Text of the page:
Out & About: Parks Service trains volunteers to identify hemlock pest

Liz Sauchelli. Copyright (c) Valley News. May not be reprinted or used online without permission. Send requests to permission@vnews.com.

Liz Sauchelli. Copyright (c) Valley News. May not be reprinted or used online without permission. Send requests to permission@vnews.com. Geoff Hansen

A young hemlock tree growis outside the visitor center at Marsh-Billings-Rockefeller National Historical Park in Woostock, Vt. (Courtesy photograph)

A young hemlock tree growis outside the visitor center at Marsh-Billings-Rockefeller National Historical Park in Woostock, Vt. (Courtesy photograph) —

By LIZ SAUCHELLI

Valley News Staff Writer

Published: 03-01-2024 8:01 PM

CORNISH — The National Park Service is looking to train volunteers at the Upper Valley’s two national parks to identify an invasive insect that poses a risk to hemlock trees.

Staff will lead workshops about the small aphid-like insect at 9 a.m. Friday, March 8, at Marsh-Billing-Rockefeller National Historical Park in Woodstock and 9:30 a.m. Saturday, March 9, at Saint-Gaudens National Historical Park in Cornish. Registration is required by emailing mabi_visitorservices@nps.gov.

The adelgid attaches itself to the base of the conifer species’ needles and by feeding on them can cause more needles from properly forming.

“As this area warms, it’s putting the hemlock at increased risk of hemlock woollyadelgid impacts,” Steve Mortillo, the natural resource program lead for both parks, said in a Thursday phone interview. “We’ve been in a border zone where hemlock woollyadelgid can be present, but it could be the cold is preventing some wide-scale impact.”

Hemlock trees play an important role in both parks. They are often located on the banks of the parks’ ravines where they help stabilize the soil and cool the shade with the canopies they form with their branches.

“It’s the most abundant conifer in our forests,” Mortillo said.

Invasive species, including plants and insects, pose a threat to forest diversity. In addition to killing plant life, they can crowd out native species and be harmful to wildlife. Mortillo cited the effect the emerald ash borer beetle has had on ash trees and butternut canker, a fungus that attacks native butternut trees — both of which exist in the Twin States.

“As different tree species succumb to diseases and pests, what we’re really losing in that is forest diversity,” Mortillo said.

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The adelgid has already been detected in dozens of New Hampshire communities including Charlestown, New London and Sunapee according to a map from the New Hampshire Department of Natural and Cultural Resources Division of Forests and Lands Forest Health Program. It as also been detected in southern Vermont, according to Vermont Invasives, a program supported by the Vermont Department of Forests, Parks, & Recreation. Another invasive insect that has been detected in the Twin States — the elongate hemlock scale — also puts hemlock trees at risk in similar way.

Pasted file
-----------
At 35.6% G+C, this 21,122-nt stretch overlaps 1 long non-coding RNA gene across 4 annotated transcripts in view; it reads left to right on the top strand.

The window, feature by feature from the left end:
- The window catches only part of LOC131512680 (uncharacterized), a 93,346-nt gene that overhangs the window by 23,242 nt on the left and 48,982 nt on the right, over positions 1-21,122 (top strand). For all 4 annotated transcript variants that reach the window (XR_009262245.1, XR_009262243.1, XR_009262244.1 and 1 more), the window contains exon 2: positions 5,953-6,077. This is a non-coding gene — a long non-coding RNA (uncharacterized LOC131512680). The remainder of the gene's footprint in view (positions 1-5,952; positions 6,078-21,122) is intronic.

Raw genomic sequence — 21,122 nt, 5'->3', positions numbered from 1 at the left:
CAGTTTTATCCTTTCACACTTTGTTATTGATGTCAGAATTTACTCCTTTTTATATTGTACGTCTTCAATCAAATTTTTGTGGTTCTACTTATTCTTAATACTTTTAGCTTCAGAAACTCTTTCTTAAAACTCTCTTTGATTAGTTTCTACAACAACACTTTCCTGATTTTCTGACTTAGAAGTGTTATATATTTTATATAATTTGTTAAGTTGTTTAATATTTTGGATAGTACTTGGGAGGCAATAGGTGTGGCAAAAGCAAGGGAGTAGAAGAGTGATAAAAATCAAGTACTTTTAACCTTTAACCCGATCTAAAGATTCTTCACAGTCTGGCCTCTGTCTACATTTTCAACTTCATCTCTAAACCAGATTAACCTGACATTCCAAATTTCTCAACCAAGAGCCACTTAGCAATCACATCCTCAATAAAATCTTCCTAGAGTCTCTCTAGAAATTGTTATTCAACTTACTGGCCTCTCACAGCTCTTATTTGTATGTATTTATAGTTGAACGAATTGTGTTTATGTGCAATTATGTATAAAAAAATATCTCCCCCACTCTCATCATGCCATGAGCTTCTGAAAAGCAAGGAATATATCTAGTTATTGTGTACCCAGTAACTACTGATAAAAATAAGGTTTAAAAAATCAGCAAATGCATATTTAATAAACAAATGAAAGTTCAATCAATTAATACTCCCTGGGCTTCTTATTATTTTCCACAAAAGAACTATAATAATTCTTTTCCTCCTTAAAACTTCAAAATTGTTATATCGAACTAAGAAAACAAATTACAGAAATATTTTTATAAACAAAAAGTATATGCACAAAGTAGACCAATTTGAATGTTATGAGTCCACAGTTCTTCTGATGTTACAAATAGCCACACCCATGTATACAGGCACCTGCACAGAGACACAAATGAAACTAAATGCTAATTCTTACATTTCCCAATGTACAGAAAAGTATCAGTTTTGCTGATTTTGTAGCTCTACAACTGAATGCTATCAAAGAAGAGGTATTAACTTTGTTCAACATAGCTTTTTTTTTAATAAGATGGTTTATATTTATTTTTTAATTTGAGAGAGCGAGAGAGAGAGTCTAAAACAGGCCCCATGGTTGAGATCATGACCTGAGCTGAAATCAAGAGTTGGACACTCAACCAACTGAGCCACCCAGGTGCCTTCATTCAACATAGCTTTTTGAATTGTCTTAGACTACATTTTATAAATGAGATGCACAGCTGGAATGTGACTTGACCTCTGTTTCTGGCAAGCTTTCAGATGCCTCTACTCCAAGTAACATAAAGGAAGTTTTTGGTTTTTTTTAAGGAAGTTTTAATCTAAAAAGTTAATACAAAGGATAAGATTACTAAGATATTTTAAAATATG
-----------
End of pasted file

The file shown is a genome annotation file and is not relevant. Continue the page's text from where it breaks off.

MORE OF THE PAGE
“We’re definitely trying to get as much advance warning as we can,” Mortillo said. “We know it’s in the area and we want to make sure we’re getting out there and monitoring as best we can.”

While park staff have kept an eye out for hemlock woolly adelgids for years, this is the first time they are opening the training to the public. Anyone can participate, whether they have land of their own and want to learn more, or want to know what to look for when they’re out hiking on public lands that they can they report to land managers.

“It’s a time when community engagement and public engagement is more valuable than it’s ever been in terms of forest management and natural resource management,” Mortillo said. “One of the things we’re leaning into hard at the park is education and letting people know there’s something they can do to help.”

Once the insect is identified, then park staff can monitor the extent of the infestation and come up with a plan to manage it. That could include the use of pesticides or cutting down trees in some cases.

“Anytime you’re making an intervention like that it’s difficult, expensive and has collateral damage,” Mortillo said. “What we hope to do is to be very aware of when an infestation starts, where it starts and that gives the park and any resource manager options and time to investigate ways we can intervene.”

Liz Sauchelli can be reached at esauchelli@vnews.com or 603-727-3221.